I have a lot of liberal friends on Facebook. This is probably expected because I am a millenial and it seems my age group is liberal. It may even be getting increasingly so, considering all of the higher education events going on around the nation. And one common issue that seems to be used as a weapon among liberals is the issue of gun ownership. But as I sit here procrastinating my statistical mechanics midterm, I wonder, what is the REAL issue we’re talking about here? Because I don’t suspect that it’s gun ownership.

I’ll start with an anecdote. My friend recently purchased a firearm. They described the process as follows (paraphrased and shortened):

  1. Enter the gun shop
  2. Pick a gun
  3. Fill out 15 minutes of paperwork
  4. Background check that takes less than an hour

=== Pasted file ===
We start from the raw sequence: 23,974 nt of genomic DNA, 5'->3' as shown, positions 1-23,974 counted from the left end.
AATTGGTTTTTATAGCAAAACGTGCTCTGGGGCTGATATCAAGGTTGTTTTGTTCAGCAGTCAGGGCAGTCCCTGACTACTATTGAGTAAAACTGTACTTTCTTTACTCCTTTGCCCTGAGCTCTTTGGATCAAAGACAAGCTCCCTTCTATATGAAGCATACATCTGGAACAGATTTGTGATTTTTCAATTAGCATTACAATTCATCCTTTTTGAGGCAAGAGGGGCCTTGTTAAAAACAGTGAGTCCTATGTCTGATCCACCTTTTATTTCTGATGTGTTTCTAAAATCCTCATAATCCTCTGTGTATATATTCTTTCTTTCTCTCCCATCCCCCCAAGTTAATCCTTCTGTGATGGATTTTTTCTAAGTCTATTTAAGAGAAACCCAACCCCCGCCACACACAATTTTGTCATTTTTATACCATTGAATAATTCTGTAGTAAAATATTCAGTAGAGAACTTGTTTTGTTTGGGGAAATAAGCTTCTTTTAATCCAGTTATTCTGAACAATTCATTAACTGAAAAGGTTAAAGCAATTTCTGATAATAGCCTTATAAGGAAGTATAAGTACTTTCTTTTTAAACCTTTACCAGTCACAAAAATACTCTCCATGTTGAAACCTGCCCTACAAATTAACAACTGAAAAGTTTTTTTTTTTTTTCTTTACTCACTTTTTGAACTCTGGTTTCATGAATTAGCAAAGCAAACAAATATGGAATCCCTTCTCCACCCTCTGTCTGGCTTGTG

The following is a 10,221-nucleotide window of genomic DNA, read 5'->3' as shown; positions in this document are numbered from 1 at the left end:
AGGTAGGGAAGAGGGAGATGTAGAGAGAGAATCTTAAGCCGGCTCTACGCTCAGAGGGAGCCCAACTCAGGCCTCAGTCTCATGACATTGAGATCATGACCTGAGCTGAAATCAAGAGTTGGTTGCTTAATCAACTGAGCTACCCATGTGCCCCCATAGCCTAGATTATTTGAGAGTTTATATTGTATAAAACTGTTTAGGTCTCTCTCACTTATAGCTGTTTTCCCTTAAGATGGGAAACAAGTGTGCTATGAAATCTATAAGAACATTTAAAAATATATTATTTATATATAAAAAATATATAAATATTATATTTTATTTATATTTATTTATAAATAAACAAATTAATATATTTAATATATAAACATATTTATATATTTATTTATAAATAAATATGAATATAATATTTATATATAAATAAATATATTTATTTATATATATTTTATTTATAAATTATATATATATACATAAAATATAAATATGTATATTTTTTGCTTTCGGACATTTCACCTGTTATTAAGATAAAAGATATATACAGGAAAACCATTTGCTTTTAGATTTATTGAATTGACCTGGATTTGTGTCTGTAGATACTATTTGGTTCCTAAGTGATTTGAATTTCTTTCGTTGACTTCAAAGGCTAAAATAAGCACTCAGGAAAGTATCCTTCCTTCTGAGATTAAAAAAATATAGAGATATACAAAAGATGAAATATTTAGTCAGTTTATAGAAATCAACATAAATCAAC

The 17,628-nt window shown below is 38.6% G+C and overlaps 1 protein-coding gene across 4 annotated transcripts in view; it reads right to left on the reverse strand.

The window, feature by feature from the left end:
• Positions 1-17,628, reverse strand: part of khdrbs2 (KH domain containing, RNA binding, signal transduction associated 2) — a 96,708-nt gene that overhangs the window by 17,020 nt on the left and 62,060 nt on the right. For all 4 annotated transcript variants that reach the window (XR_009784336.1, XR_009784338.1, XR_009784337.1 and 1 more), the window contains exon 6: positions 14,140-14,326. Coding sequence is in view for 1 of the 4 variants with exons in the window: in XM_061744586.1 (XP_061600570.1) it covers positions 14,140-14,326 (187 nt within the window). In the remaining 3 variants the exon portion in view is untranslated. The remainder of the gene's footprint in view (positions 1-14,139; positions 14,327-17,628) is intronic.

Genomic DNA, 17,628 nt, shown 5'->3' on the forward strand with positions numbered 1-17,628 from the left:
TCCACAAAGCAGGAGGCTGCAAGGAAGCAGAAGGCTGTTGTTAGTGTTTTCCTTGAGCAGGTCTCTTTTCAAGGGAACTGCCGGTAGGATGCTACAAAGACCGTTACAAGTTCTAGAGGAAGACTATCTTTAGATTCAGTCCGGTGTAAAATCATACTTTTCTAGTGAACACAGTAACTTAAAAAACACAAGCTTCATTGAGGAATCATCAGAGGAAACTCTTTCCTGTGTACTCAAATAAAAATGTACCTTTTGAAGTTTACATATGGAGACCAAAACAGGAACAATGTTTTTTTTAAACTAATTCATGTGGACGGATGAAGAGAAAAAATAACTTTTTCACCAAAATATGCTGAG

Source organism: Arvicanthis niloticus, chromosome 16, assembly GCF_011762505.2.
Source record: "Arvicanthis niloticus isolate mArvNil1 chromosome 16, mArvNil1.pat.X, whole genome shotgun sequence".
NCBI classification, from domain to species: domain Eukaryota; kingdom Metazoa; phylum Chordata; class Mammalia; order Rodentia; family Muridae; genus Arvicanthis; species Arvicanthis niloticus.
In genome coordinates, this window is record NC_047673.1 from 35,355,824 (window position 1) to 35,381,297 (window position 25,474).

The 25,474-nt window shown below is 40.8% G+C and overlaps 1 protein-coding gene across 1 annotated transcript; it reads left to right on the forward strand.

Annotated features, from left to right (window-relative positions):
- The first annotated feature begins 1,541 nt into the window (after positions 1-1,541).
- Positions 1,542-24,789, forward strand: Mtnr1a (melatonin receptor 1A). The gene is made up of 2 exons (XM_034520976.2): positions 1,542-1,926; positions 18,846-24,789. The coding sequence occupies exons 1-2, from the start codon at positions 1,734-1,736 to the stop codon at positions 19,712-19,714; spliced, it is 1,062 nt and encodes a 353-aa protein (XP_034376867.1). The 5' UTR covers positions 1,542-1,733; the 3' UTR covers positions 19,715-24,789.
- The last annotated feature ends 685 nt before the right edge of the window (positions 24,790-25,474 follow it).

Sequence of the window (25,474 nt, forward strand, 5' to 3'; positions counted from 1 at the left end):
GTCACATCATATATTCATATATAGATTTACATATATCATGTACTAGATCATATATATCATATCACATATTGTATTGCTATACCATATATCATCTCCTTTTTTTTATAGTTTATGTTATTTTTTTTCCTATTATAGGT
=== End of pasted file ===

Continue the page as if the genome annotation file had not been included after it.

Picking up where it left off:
5. Gun – get

I personally view handguns as a tool and since this tool has a great deal of potential to be used to harm society, I believe that maybe it should be a little more difficult to obtain guns. I do not believe you should be able to walk home with a gun the same day you go to buy it. The most important of reasons being ‘when do you decide to buy a gun’? I would guess that most people just buy a gun because they want one. Whether it’s for recreation or protection, that’s fine. But I also recognize that there are other reasons one might buy a gun. Maybe your spouse just died and you say you need it for ‘protection’ but really you need it to kill yourself. Maybe you’ve been bullied at school for a while and whatever just happened today is the straw that broke the camel’s back. Maybe there’s a guy with only a month’s rent left to their name and no job nor hope in sight. They plan to use the gun to rob stores. Obviously these people won’t tell the salesman that, but they exist. There are a lot of people out there that need help more than they need guns, and giving them a little time, maybe requiring the pass of a mental health doctor over a few weeks might prevent guns from getting into the hands of people that wish themselves or others harm.